Brazil, Russia, India, China: BRICs in the wall of recovery?

Brazil Russia

Pic: By Ricardo Stuckert/PR (Agência Brasil [1]) [CC-BY-2.5-br], via Wikimedia Commons

Will translation rescue London businesses from the morass of the UK economy? A report today by the London Chamber of Commerce and Industry shows a difficult last few months for London business, but concludes that part of the solution is reaching out globally to growing economies.
Continue reading “Brazil, Russia, India, China: BRICs in the wall of recovery?”

Could French economic happiness be infectious?

The champagne corks weren’t quite popping but the French and German finance ministries were no doubt pleased with themselves last week.

The news that both economies have emerged from recession was welcome, leading French economy minister Christine Lagarde to comment “These are obviously very positive numbers, which have surprised us and made us quite happy.”

The front page of last Friday’s City A.M. also adopted a positive tone, stating “European pair lead recovery”, hinting at a view of a wider recovery across the Eurozone.

Less heralded was the news that Portuguese-speaking Brazil is also now no longer in recession having grown by 1.5% in the second quarter. Along with growth from China and Japan, this means that six of the world’s top 10 economies are now out of recession.

Meanwhile in the UK, the picture seems more bleak. Discussing the outlook and success of Quantitative Easing in his eclectic but always insightful and intelligent blog, Newsnight’s Paul Mason says:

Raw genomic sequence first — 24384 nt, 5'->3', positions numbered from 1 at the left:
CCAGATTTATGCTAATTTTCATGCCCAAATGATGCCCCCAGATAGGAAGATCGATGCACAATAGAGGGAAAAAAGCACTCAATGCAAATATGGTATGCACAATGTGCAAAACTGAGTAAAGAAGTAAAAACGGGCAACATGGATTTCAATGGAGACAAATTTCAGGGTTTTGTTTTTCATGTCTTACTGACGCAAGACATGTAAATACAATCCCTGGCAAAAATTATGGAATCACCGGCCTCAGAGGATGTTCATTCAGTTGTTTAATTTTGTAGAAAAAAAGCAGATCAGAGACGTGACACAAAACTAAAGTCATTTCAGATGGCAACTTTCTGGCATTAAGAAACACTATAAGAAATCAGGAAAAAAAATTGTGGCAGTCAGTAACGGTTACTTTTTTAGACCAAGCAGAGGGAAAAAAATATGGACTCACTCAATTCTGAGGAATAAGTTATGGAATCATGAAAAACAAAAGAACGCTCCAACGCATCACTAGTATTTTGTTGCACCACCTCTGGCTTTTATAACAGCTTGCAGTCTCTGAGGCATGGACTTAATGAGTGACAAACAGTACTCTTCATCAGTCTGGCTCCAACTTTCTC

“Even with 0.5% interest rates right through to 2011 and the full £175bn still in circulation until then, the Bank of England is predicting inflation will undershoot the 2% target for CPI. That means we should expect interest rates to be low for at least that long. It also signifies the recovery is going to be pretty appalling: weak and fragile.”

So much for the economics, what does this have to do with translation? Apart from professional translation being effected by the wider economy, I’ve argued before on this blog that translation can be part of a business survival strategy and that the global recession is not playing out evenly.

As Business Secretary Lord Mandelson points out:
“Different economies will show different patterns of behaviour. But the key point is all these economies rely on each other; 55 to 56% of our trade is with the rest of Europe. So when [they are] recovering that is good news for our manufacturers and our exports here.”

The French or German economy may not be booming but if they are pulling ahead of the British, some businesses – not least SMEs – may well wish to revisit the idea of translating a product brochure into French, or translating their website into German. This could not only open up new markets for them, but mean busy times ahead for those of us in the professional translation business!

Chinese New Year fit for the credit crunch?

Yesterday saw the start of the Chinese New Year, celebrating the Year of the Ox. The festival begins on the first day of the first lunar month of the Chinese Calendar. This calendar far pre-dates the internationally used Gregorian calendar, with evidence of its use as far back as the second millennium BC.

Naturally London will be the scene for several New Year celebrations, including a parade, stalls and dances in central London on Sunday 1 February. Last year’s celebrations saw 50,000 people attend the grand parade and welcoming ceremony in Trafalgar Square. At WorldAccent, we have been busy with various posters and adverts expressing clients’ new year wishes – mostly written in Traditional Chinese for a UK audience.

Once the celebrations are over, what might this Year of the Ox bring us? The Ox is thought to signify prosperity but through fortitude and hard work.

Furthermore, according to tradition, the Ox is never extravagant. One contemporary interpretation of this facet is that an Ox is nervous of living off credit cards or being in debt. In the on-going credit crunch, perhaps this will truly be the year of the Ox?